Posted in Faith, Parenting

The Beauty of Inadequacy

I jog for a lot of reasons.  For the health benefits, and the feeling of well being it gives me.  For the hope that it will tone my legs (besides doing a number on my knees), and maybe even shrink the roll of baby fat that uncomfortably spills over my waist band.  For the cool, crisp evening air; and the refreshing guzzle of lemon-tinged ice water to follow.

But perhaps, the greatest benefit is the release of my nervous energy at the end of a day.  With each steady, plodding fall of foot upon pavement, my sneakers pound the questions that I’ve grown tired of asking.  Many of them have to do with parenting.  Questions like:

How can I do right by my kids, in every situation?  Are my husband and I steering them in the proper direction?  Are we giving them what they need – always, infallibly, with no developmental area neglected?

One area that I struggle with, for whatever reason, is team sports.  I wasn’t very good at sports growing up, and always felt bad about it.  Therefore, my intention with my own kids was to involve them in it early, so they could develop the abilities I never had.  However, after one and one half seasons of enduring mini soccer alongside my first child, I realized he had little to no interest – and surely did not see sports as implicit to his sense of self-worth, as I had as a child.

On the other hand, he has always loved water and enjoys swimming lessons whenever I’m able to send him.  He also loves to be with friends – goofing off, running around, and playing games – so the kid’s club at church was a win.  I think that this is all great.  But I still worry that I’m shortchanging him, especially when I hear other parents talk about kids who are heavily involved in sports.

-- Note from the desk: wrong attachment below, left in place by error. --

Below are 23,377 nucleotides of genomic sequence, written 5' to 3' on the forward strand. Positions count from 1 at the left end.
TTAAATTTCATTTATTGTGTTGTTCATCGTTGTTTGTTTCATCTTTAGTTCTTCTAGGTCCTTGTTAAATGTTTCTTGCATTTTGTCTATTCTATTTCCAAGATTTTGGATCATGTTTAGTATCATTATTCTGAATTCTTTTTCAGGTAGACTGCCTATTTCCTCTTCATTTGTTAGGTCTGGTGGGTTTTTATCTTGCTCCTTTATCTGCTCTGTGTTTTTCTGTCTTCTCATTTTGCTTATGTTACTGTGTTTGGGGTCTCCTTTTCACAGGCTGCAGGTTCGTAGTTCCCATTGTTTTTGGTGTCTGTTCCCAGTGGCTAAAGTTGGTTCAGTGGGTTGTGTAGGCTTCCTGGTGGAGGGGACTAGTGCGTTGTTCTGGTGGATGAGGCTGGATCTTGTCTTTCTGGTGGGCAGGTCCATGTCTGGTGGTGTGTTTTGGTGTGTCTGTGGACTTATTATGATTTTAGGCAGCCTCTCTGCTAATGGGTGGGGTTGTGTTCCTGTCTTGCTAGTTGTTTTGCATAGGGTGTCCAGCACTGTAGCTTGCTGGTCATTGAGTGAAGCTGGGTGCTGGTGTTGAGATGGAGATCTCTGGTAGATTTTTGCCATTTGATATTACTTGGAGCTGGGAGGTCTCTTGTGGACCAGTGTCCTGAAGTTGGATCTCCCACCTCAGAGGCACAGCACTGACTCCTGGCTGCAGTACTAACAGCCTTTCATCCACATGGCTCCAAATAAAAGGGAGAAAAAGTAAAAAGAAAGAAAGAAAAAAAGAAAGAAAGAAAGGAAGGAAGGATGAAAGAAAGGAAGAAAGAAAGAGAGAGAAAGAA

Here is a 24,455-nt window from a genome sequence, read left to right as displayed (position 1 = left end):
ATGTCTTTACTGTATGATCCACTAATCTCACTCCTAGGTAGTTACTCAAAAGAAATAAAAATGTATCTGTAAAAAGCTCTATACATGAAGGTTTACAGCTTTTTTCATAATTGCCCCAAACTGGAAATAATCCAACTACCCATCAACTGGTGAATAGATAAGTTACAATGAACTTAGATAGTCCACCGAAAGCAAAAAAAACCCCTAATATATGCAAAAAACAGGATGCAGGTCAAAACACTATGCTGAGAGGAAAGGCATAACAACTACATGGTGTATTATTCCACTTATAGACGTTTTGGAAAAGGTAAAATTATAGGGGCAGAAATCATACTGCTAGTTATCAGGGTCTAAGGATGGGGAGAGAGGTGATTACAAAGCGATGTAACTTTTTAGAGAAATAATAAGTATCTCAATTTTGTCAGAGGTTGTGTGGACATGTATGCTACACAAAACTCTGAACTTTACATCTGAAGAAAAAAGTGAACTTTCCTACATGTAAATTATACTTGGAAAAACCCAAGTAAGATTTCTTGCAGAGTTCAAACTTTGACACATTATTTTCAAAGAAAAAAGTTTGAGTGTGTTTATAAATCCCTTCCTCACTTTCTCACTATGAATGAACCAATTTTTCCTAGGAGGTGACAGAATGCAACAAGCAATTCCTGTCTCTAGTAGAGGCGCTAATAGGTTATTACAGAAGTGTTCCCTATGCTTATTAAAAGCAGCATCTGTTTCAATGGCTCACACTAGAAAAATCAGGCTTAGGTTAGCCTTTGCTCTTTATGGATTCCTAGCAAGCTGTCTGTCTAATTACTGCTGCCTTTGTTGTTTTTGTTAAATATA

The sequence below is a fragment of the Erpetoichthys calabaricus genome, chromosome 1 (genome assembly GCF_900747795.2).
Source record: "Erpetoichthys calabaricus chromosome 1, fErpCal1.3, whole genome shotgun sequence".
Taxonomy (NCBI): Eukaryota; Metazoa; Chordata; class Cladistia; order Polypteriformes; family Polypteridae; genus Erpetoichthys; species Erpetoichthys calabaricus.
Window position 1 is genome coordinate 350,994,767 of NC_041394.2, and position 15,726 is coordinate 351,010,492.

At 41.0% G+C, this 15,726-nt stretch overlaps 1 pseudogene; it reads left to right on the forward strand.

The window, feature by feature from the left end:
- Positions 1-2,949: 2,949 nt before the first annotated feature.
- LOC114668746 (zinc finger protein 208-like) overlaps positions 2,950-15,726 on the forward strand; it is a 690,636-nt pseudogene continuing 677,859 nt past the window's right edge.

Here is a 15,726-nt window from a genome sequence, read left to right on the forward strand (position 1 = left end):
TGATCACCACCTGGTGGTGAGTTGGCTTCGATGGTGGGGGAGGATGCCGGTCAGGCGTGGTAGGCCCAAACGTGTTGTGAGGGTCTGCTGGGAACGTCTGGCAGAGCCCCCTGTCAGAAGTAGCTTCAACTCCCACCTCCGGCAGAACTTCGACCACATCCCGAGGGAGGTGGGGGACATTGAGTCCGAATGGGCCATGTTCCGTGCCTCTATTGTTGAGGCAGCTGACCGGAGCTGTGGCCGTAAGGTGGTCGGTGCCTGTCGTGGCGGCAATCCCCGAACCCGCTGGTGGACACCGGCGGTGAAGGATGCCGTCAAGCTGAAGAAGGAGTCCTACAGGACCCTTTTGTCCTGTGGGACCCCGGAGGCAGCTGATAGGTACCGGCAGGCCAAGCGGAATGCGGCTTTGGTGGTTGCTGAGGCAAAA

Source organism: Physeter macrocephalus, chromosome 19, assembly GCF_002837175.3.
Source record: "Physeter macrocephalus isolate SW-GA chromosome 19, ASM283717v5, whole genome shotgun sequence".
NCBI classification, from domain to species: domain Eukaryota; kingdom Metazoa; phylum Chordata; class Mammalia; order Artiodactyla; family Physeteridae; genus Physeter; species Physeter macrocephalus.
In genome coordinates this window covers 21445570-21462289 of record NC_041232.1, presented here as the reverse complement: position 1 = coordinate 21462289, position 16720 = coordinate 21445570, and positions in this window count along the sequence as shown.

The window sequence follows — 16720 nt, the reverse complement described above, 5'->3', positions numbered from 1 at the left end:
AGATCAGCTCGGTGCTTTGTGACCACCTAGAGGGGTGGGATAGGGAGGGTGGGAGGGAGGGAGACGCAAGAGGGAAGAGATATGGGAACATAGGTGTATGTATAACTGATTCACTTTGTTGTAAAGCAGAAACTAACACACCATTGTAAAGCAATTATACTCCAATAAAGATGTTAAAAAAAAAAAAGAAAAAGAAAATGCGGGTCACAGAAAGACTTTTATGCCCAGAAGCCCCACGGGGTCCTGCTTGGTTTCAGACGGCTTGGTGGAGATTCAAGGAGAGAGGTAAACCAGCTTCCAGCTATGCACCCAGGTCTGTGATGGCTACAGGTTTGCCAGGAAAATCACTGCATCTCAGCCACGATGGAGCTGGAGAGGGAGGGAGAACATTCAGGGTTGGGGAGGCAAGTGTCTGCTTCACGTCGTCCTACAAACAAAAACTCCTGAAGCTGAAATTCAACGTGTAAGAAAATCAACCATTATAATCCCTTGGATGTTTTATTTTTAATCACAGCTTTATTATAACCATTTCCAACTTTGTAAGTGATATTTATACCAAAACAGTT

As I thought about these things while jogging one evening, and my angsty trudging finally gave way to exhaustion, breathlessness, and its requisite calm, I remembered the Lord. “Please,” I prayed, “let there be nothing neglected.  May there be no inadequacies in the upbringing of our kids.”

His reply came as swiftly as the words left my mind.

“But it is in the inadequacies that I do my greatest work.”

At once, my mind flashed images from my life.  A collage – not of my proudest moments, but those of failure, weakness, lack, and disadvantage.  And I knew in a moment…

My inadequacies, though disappointing, have taught me humility in the place of pride.  They have caused me to refrain from drivenness and instead, to embrace contentment.  They have helped me to develop compassion and mercy, where I would have otherwise been critical and judgmental.

Character is of great value, to Him.  And the way that we treat others.  Can we love them?  Are we even capable?

Give up the selfish ambition.  Then, maybe.  Discover a sense of worth beyond achievements and accomplishments.  Then…perhaps.

If so, that is the best possible outcome.  For myself, and for my kids.

I will close with some of the passages of scripture I could stand to read every day.  And as always, I would love to hear your thoughts in the comments section below.